In the Monmouth /Gannett poll, property tax is by far the leading issue of concern among the electorate, 43% among registered voters and 47% among likely voters. In fact, among both likely and registered voters, property tax outpolls all other issues as a matter of concern by a margin of more than two to one.
This ought to be a huge positive for the Christie campaign. He is viewed as being likely to do a better job than Corzine on this issue by a margin of 45%-27% among registered voters and 50%-28% among likely voters.
If Christie were to propose a platform of principles to control property tax increases in New Jersey, it would accomplish two objectives for his campaign. First, it would enable him to “change the subject” from attacks on his ethics to property taxes. Second, it would enable him to solidify his advantage over Corzine on this issue.
This platform should consist of two principles: 1) Control property tax increases by limiting the growth of local municipal and school district budgets; and 2) Limit the extent of the power of the courts to divert school aid from suburban to urban school districts.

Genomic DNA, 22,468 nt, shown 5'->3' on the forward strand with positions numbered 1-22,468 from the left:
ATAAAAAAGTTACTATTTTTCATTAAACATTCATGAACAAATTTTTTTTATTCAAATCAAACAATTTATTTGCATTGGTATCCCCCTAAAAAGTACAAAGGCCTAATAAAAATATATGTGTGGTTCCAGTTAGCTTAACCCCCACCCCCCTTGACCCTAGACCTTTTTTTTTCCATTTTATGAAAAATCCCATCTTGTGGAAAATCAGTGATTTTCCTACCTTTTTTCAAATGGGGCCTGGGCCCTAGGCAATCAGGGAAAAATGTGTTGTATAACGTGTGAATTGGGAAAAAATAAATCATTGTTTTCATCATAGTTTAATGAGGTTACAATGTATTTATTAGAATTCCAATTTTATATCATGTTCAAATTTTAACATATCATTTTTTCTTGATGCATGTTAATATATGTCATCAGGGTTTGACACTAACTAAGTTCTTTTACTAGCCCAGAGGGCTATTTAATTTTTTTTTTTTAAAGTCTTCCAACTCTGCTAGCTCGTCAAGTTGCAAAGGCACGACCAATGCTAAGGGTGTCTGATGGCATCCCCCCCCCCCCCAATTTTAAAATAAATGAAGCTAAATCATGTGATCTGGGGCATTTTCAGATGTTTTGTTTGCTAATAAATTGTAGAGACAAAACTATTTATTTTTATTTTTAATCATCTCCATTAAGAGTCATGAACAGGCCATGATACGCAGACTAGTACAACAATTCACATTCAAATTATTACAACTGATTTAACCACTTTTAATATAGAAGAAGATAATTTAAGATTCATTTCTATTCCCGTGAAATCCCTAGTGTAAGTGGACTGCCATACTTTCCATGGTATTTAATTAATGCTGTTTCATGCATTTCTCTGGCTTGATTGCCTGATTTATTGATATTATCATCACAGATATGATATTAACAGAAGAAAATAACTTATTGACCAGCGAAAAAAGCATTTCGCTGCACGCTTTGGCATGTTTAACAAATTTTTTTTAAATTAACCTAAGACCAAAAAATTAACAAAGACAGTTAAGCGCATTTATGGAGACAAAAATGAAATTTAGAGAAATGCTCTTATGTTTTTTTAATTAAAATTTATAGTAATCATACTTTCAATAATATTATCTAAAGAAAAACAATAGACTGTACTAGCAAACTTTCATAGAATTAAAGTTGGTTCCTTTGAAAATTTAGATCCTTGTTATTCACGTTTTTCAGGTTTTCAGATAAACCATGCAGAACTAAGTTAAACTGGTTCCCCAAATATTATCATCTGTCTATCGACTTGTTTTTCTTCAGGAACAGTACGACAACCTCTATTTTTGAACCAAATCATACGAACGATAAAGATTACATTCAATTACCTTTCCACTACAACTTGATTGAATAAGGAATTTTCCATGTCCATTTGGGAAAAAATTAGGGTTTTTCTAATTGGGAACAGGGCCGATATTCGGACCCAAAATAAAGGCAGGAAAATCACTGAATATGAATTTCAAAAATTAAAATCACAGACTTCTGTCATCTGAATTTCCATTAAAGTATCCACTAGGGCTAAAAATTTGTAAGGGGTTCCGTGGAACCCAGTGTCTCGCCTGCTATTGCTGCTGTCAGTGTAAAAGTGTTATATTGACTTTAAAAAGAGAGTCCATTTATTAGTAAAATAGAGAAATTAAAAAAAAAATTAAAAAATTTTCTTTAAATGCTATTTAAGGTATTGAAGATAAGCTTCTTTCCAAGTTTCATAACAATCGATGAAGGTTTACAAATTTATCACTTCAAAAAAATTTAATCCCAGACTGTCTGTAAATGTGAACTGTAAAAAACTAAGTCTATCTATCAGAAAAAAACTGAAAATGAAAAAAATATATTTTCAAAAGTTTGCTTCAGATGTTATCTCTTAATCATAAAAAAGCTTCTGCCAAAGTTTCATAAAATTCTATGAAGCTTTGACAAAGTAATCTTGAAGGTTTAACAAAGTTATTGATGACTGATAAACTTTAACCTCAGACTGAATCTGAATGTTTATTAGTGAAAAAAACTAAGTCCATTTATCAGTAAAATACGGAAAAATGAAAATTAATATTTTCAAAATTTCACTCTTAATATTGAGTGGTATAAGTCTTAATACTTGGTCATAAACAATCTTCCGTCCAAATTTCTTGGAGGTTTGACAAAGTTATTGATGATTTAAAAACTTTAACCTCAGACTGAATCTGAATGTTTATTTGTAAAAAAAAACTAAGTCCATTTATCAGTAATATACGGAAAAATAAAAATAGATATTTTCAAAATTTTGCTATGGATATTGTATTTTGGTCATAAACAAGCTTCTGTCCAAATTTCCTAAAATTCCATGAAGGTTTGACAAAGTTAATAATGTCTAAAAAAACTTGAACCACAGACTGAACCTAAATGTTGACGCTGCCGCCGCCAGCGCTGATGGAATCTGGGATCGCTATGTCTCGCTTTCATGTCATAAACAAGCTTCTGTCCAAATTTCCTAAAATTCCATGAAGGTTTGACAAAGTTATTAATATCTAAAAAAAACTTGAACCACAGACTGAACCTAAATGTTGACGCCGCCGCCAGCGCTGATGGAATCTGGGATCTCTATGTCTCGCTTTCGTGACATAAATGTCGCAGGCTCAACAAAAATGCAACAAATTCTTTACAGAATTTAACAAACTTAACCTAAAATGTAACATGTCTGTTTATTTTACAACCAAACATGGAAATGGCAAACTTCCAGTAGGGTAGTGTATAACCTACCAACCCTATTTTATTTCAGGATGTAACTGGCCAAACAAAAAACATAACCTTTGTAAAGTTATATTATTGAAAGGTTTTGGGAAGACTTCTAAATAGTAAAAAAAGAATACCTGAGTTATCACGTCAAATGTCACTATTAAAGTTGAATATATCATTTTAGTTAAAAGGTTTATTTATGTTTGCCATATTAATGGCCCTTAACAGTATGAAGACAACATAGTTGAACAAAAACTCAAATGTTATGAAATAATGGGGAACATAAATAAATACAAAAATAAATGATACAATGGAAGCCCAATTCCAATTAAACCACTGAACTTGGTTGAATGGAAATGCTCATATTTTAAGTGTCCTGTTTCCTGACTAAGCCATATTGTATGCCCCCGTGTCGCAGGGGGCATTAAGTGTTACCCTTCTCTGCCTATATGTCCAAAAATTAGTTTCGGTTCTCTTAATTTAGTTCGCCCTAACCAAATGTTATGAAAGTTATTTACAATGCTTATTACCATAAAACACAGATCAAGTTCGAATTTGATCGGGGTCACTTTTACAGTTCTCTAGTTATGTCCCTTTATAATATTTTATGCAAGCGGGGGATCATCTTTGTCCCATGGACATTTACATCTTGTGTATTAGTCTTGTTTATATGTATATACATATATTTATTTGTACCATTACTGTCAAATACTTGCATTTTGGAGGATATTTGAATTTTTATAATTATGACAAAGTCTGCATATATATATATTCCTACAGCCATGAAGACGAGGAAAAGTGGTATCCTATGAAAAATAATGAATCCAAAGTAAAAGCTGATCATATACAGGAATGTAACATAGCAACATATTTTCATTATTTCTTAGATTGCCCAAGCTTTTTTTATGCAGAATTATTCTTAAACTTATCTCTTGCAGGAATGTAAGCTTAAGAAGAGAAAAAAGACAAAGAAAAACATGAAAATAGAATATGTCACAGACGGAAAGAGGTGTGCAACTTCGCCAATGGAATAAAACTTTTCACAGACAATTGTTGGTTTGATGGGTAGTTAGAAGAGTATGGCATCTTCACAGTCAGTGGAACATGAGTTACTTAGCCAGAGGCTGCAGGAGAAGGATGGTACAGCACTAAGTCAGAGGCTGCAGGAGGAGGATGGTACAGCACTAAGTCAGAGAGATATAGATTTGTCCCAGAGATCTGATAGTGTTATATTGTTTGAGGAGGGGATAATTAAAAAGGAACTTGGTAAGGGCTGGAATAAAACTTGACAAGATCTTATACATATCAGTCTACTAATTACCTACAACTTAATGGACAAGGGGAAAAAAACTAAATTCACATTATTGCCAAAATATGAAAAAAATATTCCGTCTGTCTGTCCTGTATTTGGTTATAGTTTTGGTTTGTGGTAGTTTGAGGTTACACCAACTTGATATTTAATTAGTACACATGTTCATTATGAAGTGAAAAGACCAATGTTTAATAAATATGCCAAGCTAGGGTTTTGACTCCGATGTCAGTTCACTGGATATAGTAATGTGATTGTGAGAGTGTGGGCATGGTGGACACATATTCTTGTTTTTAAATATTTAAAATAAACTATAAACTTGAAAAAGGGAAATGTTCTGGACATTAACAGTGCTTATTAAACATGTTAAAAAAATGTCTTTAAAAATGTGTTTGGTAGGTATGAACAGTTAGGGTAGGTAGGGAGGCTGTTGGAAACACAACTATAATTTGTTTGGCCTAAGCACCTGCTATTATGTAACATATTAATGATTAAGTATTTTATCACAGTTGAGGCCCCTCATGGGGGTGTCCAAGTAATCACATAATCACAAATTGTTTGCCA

Note that I advocate Christie espousing a “platform of principles” rather than a “comprehensive plan”. Specific measures could include 1) moving the school district budget elections to November; 2) adding the annual state teachers pension contribution to state school district aid while shifting the responsibility for teachers pension funding to the school districts themselves, a measure previously advocated by both former Democrat Governor Jim Florio and Kean administration Education Commissioner Saul Cooperman; 3) mandating regional bargaining with the teachers union locals; 4) instituting tighter standards on school district budget cap waivers; and 5) passing a state constitutional amendment limiting the extent to which the courts can divert state school district aid from suburban to urban school districts, such as the measure proposed by Christie campaign chair and State Senator Joe Kyrillos in 1992.